You can find Sarah Swenson in the department office on Monday, Tuesday and Thursday from 8 a.m. to 2 p.m. — Written by Kiera Packer
Each year AEE, in collaboration with the Idaho FFA Association, provides internship experiences to over 20 students through the AGED 350: Leadership and Event Coordination course. In this course, students are responsible for planning and executing the Idaho FFA State Convention. Three student directors are hired each year to assist with the supervision and leadership of their assigned team and in teaching the associated course. We asked the student directors to tell us more about their experience this year hosting a virtual convention.
Bethany Newtson, awards and events director — What has been the biggest challenge you’ve faced while serving as a director?
“Learning how I fit within an organization I haven’t been a part of. It’s been a humbling and growing experience to learn about Idaho FFA. I was very nervous to take on this position back in October, but now I wouldn’t trade it for anything. I’m grateful for the opportunities I’ve had to grow in an area I was really inexperienced and unconfident in.”
Hannah Hale, public relations director — How do you see other students benefiting from the class and experience?
“I think the biggest benefits for students in the class are broadening their knowledge of event planning and what happens behind the scenes, professional experience, leadership abilities because they all have a small part that they take on by themselves with direction and help from other class members. Professional experience is a big one because it is a great way to learn how to handle yourself professionally as well as interacting with industry professionals.”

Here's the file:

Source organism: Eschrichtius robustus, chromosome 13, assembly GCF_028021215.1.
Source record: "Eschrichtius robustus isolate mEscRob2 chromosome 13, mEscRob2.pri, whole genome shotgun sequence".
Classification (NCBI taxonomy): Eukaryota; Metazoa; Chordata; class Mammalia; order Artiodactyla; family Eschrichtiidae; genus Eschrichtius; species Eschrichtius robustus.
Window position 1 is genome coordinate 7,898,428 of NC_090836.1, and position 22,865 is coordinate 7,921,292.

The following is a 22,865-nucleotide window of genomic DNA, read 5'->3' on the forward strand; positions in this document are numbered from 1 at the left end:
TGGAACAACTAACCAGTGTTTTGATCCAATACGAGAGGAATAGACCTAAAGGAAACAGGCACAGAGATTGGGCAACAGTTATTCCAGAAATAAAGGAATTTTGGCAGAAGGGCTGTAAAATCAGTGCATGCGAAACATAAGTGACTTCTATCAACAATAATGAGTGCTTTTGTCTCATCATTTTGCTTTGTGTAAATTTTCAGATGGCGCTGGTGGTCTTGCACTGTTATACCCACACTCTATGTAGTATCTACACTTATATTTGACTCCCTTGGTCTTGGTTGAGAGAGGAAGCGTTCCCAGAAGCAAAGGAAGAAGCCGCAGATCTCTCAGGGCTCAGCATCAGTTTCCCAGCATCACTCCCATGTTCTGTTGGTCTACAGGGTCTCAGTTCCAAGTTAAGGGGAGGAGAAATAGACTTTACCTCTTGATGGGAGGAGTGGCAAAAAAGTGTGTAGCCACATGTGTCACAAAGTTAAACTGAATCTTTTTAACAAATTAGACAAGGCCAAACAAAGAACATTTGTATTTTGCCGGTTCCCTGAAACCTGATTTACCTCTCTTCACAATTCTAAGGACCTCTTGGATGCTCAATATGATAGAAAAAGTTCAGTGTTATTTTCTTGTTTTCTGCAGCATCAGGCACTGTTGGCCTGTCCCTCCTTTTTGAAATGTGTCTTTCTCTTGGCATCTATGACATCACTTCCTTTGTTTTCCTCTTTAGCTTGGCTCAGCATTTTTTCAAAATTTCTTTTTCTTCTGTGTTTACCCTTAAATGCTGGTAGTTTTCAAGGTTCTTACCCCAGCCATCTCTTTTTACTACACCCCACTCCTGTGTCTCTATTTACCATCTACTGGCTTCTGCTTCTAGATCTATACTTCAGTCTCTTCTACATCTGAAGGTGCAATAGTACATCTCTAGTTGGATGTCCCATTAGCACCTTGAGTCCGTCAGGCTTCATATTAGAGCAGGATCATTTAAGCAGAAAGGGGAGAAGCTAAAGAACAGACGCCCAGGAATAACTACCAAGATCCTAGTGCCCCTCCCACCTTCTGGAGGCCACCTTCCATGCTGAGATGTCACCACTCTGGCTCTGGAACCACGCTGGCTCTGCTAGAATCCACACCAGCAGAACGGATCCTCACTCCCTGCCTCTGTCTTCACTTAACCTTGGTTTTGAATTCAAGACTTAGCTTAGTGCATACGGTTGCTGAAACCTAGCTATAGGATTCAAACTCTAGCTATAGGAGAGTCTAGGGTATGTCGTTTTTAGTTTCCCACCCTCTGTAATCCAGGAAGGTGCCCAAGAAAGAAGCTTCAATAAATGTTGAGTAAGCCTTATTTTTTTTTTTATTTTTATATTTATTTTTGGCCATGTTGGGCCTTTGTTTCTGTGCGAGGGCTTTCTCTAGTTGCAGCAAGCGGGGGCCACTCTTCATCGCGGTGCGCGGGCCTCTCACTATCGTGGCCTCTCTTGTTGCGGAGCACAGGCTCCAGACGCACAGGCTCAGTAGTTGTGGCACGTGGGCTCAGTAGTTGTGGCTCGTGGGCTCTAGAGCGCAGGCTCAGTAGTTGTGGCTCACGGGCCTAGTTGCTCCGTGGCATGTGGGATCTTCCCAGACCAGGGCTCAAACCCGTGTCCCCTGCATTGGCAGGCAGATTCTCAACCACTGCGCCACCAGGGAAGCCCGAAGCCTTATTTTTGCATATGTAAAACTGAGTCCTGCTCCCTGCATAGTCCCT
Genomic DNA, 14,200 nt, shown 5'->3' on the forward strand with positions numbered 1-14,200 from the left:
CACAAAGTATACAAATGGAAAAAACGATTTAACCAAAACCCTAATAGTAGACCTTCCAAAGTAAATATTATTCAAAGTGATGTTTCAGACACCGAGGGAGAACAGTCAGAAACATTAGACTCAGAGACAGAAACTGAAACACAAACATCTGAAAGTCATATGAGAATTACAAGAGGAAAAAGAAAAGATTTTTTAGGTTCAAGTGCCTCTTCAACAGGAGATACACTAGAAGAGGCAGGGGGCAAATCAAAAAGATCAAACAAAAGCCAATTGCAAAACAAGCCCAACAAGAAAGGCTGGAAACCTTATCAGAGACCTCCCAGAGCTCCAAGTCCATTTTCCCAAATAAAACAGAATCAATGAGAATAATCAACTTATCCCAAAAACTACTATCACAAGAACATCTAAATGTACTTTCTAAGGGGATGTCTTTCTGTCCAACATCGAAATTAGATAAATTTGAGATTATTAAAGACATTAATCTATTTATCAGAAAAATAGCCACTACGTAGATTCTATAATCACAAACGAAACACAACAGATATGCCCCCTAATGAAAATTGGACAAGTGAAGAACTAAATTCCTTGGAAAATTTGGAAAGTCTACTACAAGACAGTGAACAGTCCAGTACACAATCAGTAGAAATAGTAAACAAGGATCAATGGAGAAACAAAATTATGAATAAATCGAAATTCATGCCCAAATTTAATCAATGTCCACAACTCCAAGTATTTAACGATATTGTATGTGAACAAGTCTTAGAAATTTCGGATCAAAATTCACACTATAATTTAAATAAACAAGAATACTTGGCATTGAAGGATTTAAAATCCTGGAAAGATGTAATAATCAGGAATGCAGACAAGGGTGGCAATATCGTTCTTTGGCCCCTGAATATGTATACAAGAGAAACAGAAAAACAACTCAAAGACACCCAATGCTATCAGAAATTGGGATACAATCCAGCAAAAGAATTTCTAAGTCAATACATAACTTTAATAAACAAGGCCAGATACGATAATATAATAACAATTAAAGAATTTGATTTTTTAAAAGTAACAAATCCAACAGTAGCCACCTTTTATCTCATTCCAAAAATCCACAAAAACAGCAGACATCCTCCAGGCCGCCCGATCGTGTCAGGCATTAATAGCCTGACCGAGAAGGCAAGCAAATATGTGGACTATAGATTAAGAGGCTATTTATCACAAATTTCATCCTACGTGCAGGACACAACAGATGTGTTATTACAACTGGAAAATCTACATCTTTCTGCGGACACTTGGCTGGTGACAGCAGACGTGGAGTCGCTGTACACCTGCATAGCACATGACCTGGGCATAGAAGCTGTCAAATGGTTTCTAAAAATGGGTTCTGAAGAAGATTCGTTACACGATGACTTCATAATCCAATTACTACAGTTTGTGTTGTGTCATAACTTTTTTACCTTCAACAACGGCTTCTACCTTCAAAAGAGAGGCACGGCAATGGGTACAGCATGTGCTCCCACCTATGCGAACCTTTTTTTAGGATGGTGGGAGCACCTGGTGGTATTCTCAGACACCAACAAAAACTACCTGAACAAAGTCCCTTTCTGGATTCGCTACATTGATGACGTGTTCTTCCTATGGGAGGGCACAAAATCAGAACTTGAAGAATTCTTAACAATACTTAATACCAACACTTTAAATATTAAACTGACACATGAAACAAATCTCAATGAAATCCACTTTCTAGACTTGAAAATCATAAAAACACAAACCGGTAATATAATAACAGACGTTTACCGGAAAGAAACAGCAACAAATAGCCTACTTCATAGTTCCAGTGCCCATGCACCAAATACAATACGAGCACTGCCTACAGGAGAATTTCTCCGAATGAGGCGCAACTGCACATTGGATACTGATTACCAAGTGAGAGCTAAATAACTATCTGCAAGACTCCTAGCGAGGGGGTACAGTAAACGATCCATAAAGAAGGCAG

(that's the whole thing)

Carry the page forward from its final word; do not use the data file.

Emma Christensen, sessions director — How do you feel that you’ve benefited from the experience of serving as a director?
“Taking on the position of sessions director has been a completely new experience for me because I have never taken on a leadership role in which I oversee a team of my peers. This experience has taught me the importance of clear communication and proper delegation. I love that my role allows me to connect with the state officers as well as other interns in the class and the interns on my team. I feel extremely fortunate to have had another opportunity to give back to Idaho FFA and expand my skills not only as a leader but as a team player.”
Erica Wood was a spring 2020 graduate from the department with a degree in agricultural education. After graduation, she was hired at Cascade Junior-Senior High School to start a new agricultural education program. Her hard work and dedication to teaching agriculture is inspiring. Starting a program in the midst of COVID-19 has made it a challenging experience for Wood, but nothing that she can’t handle with the motivation of her resilient and adaptable students. “Students, parents, staff and the community as a whole have shown nothing but support and excitement for the new program, and so I am confident that in a few years we truly are going to have something special here in this little mountain town,” Wood says.